A clear goal is a very important step toward maintaining grit. When you are sure of what you want amidst all the options available, it keeps you on track as you journey through life and lets you have your priorities in order.

Lack of grit comes from having less coherent goal structures. Although, it is possible for two goals to conflict, all your goals have to be geared toward making you a better person in a chosen field.

An important way to discover if you are on a clear path is to ask yourself how all your different goals serve a common purpose.

How to manage grit

To grow grit, you need to have these psychological assets:

Interest: Passion starts with enjoying what you do, and even if you do not completely love it, the general feeling should be enjoyable.

Capacity to practice: Doing things daily makes you better. Find what you love and rise above complacency by trying to practice better.

Purpose: It is important that you are convinced that what you do matters. Identify your work as interesting and connected to others.

Hope: This is the very essence of grit. When things get hard, this is what encourages you to keep going.

These assets are not specific to a given set of people but can be grown from the inside out.

British journalist, Hester Lacey, New York Times editor, Will Shortz, and Jeff Bezos, at different times, all agree that doing what you love is an important factor for success and it makes you happier and more satisfied with life. Few people end up doing what they love, but so long as you are focused on the things that capture your attention and imagination, you will be happy doing what you do. This doesn’t happen suddenly; you need to stick with it as this is just the first step.

Finding your passion involves 3 steps that occur throughout life:

• Discovery.

• Development.

• Deepening.

Discovery begins at childhood and improves as you grow older, and this doesn’t happen independently but is facilitated by interactions with the other people around you. This can be a very long process because there is no predicting the things that will capture your attention, and there will be a lot of mistakes along the way as you try to figure things out.

Development is a period of growth, and thrives in an encouraging environment. Teachers, parents, friends, and even pastors provide all necessary feedback and stimulation that will help you improve on your skills.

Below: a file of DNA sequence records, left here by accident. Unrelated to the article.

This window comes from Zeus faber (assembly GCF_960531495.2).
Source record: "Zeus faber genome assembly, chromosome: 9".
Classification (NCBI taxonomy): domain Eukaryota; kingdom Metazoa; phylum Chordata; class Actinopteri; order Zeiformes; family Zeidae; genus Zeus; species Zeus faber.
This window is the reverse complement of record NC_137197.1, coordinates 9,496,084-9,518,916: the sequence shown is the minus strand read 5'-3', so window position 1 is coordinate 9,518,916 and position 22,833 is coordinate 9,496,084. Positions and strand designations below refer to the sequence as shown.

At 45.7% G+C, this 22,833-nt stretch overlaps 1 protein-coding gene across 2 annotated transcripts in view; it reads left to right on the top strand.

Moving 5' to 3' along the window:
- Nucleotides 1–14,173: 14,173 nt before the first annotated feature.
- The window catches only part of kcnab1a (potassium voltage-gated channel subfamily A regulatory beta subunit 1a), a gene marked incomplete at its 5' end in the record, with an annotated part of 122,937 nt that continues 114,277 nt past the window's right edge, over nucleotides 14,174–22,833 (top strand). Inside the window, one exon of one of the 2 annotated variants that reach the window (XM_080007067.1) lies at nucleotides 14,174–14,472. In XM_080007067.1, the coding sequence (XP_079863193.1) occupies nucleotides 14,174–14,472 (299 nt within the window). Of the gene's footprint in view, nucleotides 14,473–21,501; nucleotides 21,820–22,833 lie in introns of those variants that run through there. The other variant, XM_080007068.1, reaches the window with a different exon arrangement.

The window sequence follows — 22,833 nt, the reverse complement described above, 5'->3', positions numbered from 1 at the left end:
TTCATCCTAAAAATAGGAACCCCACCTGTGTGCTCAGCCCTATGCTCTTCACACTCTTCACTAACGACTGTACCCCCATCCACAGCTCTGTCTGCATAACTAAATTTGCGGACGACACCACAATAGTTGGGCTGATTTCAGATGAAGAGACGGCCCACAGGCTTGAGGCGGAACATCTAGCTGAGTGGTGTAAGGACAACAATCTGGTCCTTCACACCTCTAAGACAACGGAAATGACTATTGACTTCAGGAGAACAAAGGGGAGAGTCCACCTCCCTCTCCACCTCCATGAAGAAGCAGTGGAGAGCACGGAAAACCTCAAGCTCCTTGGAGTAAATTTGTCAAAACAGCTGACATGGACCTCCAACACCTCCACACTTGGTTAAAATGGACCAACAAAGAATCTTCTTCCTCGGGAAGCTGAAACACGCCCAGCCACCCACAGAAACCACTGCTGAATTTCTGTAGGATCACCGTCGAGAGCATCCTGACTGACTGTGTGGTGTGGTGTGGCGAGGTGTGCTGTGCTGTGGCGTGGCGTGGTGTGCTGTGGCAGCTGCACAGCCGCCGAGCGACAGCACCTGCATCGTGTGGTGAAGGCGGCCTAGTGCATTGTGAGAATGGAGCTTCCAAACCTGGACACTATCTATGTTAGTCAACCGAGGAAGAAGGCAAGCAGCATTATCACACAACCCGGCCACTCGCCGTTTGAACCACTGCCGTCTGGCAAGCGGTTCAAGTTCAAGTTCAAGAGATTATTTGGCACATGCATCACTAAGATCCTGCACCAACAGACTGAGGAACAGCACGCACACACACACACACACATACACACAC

Deepening occurs throughout life; you ask yourself consistently what it is that you are doing and how you can be better than you currently are. It’s okay to erase a wrong answer or find a new method to making things work.

Cognitive psychologist Erik Erikson proposed that for proper mastery of a talent, one must practice for 10,000 hours. But the question is — is it ever enough? Successful people demonstrate a desire to excel beyond their already remarkable level of expertise, and this requires a lot of practice in as many years.

The secret of practice is not the number of years it takes, but the fact that you do something differently every time you practice. This is called “deliberate practice”

Steps to achieving deliberate practice are:

Set a stretch goal: Focus on a weak aspect of your performance and focus on making yourself better.

Focus on the goal: Undivided attention and effort to achieve the goal.

Seek feedback: This will help you fix the things you are doing wrongly.

Doing these regularly makes you more competent. After you’ve mastered a stretch goal, another goal comes along, and this goes on until you have mastered all the aspects of your calling.

Although, deliberate practice requires more effort and can be really stressful, it is effective in improving your skills in a way that no other technique can.

Finding purpose is one of the most important fuels of passion. Purpose goes way deeper than mere intention and ensures that other people benefit from whatever you do; this is the main idea of purpose.

It is true that everyone has different goals for life, but life gets easier and more satisfying when your goals revolve around making the world a better place.

It is certain that setbacks will come, but your ability to stay optimistic is a great way to remain gritty. Maintaining a positive mindset is strongly dependent on your history of success and failure, as well as how other people have responded over the years to the things you do. This is why it is important to be around people who inspire you to be better.

A mindset that is fixed on growth will definitely be optimistic no matter the travail and will persevere in times of adversity.

Two ways to grow grit are:

Inside out: You will discover there is so much you can do when you challenge yourself, move out of your comfort zone, and build more interests.

Outside in: The people around you —family, friends, spouse, colleagues — can also help you develop grit by encouraging you to take on new tasks and do more.

Many limits will pop up as you make progress but most of them, on closer inspection, are self-imposed by fear and a lack of grit. Keep going.